Some teens become addicted to drugs in high school and spend their whole lives dependent on them. However, through intense rehabilitation programs such as those provided through Kids Escaping Drugs, teens suffering from addiction can receive treatment and eventually overcome it. This is what happened to 19-year-old Will Trimper of Tonawanda.
Trimper was a high school sophomore when he used marijuana for the first time. He was asked by a close friend to try it, and Will agreed. It was a decision that ended up changing his life forever.
Will was attending St. Joseph's Collegiate Institute when he became addicted to "weed." Because of the drugs, his grades dropped from 90s to 50s. He ended up leaving St. Joe's and attended Kenmore West High School, but his grades continued to spiral as the addiction took its toll.
As Will became more addicted to drugs, he began taking risky trips to buy drugs in the city. He would do whatever it took to get the money to pay for his drugs, even robbing houses.
Throughout his sophomore year of high school, Will's attendance was abysmal. At first, when he didn't show up at school, the school called his house every day looking for him. However, they eventually stopped calling because they realized he wasn't coming.
Will said he would "stay away from home for weeks on end," sleeping at friends' houses. Not only did he rely on his friends for lodging, but, because he didn't have a car, he also relied on them for transportation.
His mom first discovered his addiction when she found marijuana in his pocket. However, she didn't turn him in. But Will did end up in court as the result of an incident that involved throwing beer cans at cars as they drove by. He was granted an ACD (adjournment in contemplation of dismissal), a six-month probation period in which charges can be dropped if the offender doesn't get into trouble.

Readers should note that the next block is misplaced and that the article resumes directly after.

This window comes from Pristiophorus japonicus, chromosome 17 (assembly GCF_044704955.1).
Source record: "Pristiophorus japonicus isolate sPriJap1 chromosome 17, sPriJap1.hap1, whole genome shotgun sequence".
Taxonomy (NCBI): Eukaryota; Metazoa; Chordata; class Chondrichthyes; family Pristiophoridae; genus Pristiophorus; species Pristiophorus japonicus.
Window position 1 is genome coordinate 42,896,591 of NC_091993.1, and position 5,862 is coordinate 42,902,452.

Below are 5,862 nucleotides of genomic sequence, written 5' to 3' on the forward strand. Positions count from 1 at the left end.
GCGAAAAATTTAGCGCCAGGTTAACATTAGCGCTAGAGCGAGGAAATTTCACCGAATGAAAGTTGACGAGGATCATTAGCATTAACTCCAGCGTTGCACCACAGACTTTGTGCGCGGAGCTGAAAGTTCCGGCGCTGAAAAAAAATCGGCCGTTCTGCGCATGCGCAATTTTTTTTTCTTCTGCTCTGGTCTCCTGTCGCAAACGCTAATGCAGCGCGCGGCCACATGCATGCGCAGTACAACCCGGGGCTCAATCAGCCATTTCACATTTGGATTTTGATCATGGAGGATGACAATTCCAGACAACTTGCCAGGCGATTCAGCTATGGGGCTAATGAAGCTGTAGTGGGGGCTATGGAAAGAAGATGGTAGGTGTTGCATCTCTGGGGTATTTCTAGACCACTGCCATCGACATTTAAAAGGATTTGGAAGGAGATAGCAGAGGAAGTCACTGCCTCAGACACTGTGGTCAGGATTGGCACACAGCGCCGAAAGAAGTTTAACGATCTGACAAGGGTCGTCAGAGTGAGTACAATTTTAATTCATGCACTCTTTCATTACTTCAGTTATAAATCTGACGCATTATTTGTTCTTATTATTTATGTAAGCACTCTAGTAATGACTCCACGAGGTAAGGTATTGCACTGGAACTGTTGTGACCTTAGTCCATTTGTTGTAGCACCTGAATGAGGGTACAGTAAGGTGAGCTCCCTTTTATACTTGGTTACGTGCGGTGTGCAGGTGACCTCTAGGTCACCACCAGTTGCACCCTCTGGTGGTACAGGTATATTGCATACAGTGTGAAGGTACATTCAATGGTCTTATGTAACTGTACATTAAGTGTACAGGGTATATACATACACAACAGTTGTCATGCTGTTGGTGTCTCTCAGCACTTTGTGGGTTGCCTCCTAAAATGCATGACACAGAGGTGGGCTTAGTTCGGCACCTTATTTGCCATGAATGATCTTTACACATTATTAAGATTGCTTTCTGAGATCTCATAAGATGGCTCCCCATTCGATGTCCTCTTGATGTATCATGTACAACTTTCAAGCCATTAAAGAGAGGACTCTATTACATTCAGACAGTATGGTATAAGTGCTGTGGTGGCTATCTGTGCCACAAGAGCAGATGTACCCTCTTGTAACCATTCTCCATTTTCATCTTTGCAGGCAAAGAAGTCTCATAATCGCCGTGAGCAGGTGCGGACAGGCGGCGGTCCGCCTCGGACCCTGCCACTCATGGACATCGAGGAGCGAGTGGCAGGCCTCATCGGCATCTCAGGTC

When he failed to show up for PINS, a program for people who are in need of supervision because they're dangerous and disobedient, the PINS officer put out an arrest warrant for him. He came home to find police there, and turned himself in.
Will spent two weeks in juvenile detention, and, upon his release, was put on probation. He had a curfew and had to undergo drug testing. He broke the curfew, and, although he got away with it for a while, his mom eventually found out.
He ended up back in juvenile detention in September 2009 for three weeks. He was given the option of going to Gateway (a group home for troubled kids) until he turned 18 or going to Renaissance House. He chose Renaissance House.
Renaissance House is a long-term residential rehabilitation facility in West Seneca for boys between the ages of 12 and 17. It is a key component of Renaissance Campus, which gives teens the opportunity to regain control of their lives.
Will is grateful for that. Although he didn't make a good first impression on the interviewer, he was still accepted into Renaissance House, where he learned to live again without using drugs. He was released the summer before his senior year, after nine long months of rehab.
Will says learning to "have fun without drugs" was one of the hardest things he's ever had to do. He met his best friend there, who ironically had pulled a gun on him the previous year, and they were released around the same time; they provided motivation to each other throughout the rehab process.
He returned to Kenmore West for his senior year and graduated. He attended prom, and, although he hadn't played hockey since before his addiction, he made the school team and won an award for most improved varsity player.
Will says before he became addicted, he did not appreciate school, but that his favorite memory of high school was "all of senior year." He enjoyed seeing all of his friends and showing his teachers how much he had changed.
Will is passionate about history and politics, and says when he was young he wanted to be president. He works for the Town of Tonawanda Highway Department and plans to attend college to study history.
His relationships with his friends are not the only ones that improved by being clean. Instead of calling his mom names and talking back to her, he said he and his mom now have a great relationship and he tells her almost everything.
Will has been clean for more than two years, and he plans to keep it that way. He is most proud of "becoming the person I am today."
His advice for teens who are being pressured to do drugs is simple: "Be who you are -- don't be the person people want you to be." He tells his story at high schools throughout Western New York to reinforce that message.
The 19th annual Walk for Kids will be held May 20 with all proceeds benefiting Kids Escaping Drugs. The walk will be held at Bowen Road Grove at Como Lake Park in Lancaster. The three-mile walk will begin at noon and be followed by a post-party. For more information, call 827-9462, Ext. 314.
Kelsey Auman is a sophomore at Orchard Park High School.